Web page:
I believe God has given us many reasons to believe that Jesus Christ is coming soon. That’s what we should believe. Is it possible that the return of Jesus Christ might not happen for another 50, 100, or 200 years still? I suppose that’s possible. I don’t want to say it’s impossible. But I don’t think having that attitude reflects the expectancy that God wants us to live in right here, and right now.
I’ll go out on a limb and say this: I believe that God has given every generation some reason to believe that Jesus Christ is coming soon, because God wants His people to live in that state of expectancy. Sure, it’s possible to exaggerate it too much, and to go off into weird extremes. But just because it’s possible doesn’t mean that’s what we should do. I think that we should live as if Jesus Christ is coming soon. I believe that’s how Jesus wants His people to live. I believe that’s how Jesus has wanted His people to live for the last 2000 years. People who have been expectant for the return of Jesus Christ, yet have not actually seen Him return, are not wrong. They’re just prepared for the coming of Jesus Christ.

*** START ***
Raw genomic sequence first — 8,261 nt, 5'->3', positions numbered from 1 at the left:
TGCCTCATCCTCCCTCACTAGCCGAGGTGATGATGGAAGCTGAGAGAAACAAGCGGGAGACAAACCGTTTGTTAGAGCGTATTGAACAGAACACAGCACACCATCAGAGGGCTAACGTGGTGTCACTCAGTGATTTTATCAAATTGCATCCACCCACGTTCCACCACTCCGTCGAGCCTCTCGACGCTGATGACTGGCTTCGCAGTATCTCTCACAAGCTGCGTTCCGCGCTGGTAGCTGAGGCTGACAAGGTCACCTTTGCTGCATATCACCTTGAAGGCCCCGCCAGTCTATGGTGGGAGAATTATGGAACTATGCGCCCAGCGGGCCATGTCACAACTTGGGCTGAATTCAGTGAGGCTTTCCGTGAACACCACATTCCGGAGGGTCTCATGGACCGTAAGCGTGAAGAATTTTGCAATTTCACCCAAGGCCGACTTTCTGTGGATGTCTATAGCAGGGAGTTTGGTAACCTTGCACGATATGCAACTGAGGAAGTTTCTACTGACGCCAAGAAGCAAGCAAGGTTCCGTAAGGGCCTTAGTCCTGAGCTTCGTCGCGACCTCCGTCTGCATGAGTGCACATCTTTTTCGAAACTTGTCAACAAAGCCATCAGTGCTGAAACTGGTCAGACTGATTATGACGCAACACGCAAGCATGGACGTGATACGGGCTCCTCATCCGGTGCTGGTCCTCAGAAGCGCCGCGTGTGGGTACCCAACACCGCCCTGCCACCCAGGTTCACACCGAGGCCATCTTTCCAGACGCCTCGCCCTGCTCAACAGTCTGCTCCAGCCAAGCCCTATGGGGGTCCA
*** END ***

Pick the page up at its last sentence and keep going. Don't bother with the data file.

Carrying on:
Are any of your children involved in the ministry?
Each one of our three children have at some point in their life been involved in ministry, serving God in one way or another. And I’m very pleased about that. But listen, I’m pleased with my children no matter what. Our three adult children (ages 35, 33, and 30) are wonderfully delightful to me. None of them right now are involved in what you might call full-time ministry. The ministry is not their vocation. I wouldn’t want them to have the ministry for their vocation, unless it was really God leading them to do it. Just because their dad and mother have been in full-time ministry for many years, that’s not reason enough to think that they’re also called to be in full time ministry.
My children have all given some time in their life to God’s service and doing good for the kingdom of God, in their own ways, according to how God has called them. As of now, none of them have a full-time ministry, even though some of them are right now involved in lay ministry. They’re just serving God in the local church, in the way which God gives them to do it. My children are wonderful people that we really enjoy spending time with, and my wife and I are quite proud of all of them.
When Jesus took our sins upon Himself, did He experience our full fall as we experience His full salvation?